In 1924, at the age of fifteen, she completed high school and began attending Barnard College, where she majored in English literature. She completed her studies in 1928 and continued for a masters’ degree at Columbia University, subsequently starting post-graduate research on the influence of the Bible on Shakespeare’s works. At the same time, she continued her Zionist public activity within the framework of the Hadassah Women’s Zionist Organization, and eventually served as president of Junior Hadassah from 1931 to 1933.
Making Aliyah and Maintaining Ties to America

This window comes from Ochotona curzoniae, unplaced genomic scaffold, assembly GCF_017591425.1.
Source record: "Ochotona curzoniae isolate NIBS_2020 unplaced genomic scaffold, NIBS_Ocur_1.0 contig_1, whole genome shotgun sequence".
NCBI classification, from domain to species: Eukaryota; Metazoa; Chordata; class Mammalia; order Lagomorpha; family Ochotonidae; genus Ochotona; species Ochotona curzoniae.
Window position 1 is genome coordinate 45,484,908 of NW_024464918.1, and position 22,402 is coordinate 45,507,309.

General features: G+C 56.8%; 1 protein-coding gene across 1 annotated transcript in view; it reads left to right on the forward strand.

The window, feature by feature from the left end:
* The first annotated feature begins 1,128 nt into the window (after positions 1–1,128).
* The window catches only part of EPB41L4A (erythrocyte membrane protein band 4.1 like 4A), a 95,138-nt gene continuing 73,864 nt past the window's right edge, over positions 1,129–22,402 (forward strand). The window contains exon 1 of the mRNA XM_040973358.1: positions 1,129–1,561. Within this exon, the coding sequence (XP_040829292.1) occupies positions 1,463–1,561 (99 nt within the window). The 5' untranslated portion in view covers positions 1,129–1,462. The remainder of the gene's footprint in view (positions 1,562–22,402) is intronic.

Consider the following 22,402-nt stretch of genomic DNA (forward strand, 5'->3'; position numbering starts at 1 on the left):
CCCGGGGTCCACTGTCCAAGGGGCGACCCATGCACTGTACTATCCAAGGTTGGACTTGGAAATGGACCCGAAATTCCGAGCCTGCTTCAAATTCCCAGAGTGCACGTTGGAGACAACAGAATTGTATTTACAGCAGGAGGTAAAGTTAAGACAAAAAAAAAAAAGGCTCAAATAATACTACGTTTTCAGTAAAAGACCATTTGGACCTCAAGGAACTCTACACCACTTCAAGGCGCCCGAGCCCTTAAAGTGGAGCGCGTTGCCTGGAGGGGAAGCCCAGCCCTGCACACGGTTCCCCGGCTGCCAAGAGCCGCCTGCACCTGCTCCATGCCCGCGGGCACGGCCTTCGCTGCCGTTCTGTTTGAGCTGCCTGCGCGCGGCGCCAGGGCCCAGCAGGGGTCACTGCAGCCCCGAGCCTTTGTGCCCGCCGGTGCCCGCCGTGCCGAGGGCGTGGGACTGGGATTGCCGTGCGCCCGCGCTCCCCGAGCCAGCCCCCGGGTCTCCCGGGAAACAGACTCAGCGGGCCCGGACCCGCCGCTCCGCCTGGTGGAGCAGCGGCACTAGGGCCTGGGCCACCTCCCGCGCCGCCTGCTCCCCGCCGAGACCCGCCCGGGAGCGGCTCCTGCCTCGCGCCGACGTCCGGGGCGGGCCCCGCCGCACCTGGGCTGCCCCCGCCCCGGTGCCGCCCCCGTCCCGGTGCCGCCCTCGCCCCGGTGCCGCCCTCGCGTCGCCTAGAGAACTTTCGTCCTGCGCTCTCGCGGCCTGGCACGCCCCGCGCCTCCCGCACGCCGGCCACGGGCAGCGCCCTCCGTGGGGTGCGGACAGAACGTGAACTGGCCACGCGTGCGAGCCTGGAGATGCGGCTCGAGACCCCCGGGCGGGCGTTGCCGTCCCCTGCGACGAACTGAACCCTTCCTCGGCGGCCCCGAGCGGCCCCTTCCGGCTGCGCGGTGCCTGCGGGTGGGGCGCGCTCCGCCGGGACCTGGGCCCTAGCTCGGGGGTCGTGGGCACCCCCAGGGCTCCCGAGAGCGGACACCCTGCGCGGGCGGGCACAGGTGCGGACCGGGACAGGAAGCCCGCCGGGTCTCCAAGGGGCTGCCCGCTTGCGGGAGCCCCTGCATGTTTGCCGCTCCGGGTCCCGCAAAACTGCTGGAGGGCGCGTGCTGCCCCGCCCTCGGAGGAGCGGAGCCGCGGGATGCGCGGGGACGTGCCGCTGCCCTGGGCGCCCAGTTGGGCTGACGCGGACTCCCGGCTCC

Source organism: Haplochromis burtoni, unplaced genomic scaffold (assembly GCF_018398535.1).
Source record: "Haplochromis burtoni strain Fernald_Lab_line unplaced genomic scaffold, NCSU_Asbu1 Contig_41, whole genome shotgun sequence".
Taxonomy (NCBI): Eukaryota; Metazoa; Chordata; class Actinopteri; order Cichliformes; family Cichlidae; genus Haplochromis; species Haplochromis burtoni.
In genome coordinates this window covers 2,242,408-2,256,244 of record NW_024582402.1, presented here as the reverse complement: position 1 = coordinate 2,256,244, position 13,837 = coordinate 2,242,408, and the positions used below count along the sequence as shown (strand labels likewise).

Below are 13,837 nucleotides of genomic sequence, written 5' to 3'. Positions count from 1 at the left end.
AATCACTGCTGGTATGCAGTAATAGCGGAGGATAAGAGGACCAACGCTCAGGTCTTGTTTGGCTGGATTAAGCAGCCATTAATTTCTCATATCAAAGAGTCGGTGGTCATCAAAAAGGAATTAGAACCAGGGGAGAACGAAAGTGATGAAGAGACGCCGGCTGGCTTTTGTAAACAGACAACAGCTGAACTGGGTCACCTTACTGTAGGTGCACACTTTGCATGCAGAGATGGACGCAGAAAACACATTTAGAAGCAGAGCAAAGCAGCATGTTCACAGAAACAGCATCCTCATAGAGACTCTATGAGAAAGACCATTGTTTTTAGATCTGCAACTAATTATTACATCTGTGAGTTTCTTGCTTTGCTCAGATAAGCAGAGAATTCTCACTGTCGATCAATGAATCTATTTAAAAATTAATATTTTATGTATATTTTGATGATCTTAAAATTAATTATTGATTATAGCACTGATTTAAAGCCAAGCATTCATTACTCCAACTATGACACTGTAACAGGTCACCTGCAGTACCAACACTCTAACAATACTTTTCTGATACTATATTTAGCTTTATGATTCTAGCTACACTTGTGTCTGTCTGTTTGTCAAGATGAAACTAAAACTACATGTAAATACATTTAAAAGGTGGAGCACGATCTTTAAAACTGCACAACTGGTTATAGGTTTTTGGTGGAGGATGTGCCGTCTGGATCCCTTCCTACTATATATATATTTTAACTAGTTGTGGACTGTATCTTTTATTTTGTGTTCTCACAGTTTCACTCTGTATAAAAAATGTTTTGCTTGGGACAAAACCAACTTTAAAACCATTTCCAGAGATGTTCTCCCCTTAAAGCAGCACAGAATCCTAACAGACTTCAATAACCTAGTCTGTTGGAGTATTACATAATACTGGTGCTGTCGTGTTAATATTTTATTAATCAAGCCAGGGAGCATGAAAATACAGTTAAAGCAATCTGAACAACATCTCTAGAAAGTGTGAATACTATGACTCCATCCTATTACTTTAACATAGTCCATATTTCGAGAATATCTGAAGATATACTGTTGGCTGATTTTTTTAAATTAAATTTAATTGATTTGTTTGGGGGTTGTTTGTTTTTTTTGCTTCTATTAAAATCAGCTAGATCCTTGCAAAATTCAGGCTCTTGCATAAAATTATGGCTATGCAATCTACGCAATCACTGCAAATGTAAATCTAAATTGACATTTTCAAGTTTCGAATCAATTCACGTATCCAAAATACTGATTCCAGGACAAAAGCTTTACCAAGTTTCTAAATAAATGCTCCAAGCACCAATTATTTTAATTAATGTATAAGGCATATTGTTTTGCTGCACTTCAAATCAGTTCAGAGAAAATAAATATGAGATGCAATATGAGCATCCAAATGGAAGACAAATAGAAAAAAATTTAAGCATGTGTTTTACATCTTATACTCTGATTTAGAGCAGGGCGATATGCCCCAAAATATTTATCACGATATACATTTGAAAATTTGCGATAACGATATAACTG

In 1933 she married Noah Nardi of Kiev (1900–1978), a Third Lit. "ascent." A "calling up" to the Torah during its reading in the synagogue.Aliyah (1919–1923) pioneer and a graduate of the David Yellin Teachers’ Seminary in Jerusalem, who came to the United States for advanced studies in education at Columbia University. One year later, the couple came to Palestine and settled in Tel Aviv. Dr. Noah Nardi joined the Labor School System and Shulamith taught English at the Herzlia Hebrew Gymnasia (high school) and wrote articles for The Jewish Frontier in the United States. On their way back from a vacation in the United States, they attended the Twentieth Zionist Congress in Zurich (August 3–16, l937), in which Shulamith participated as a delegate representing Hadassah. In 1938, their first child, Eran, was born in Tel Aviv.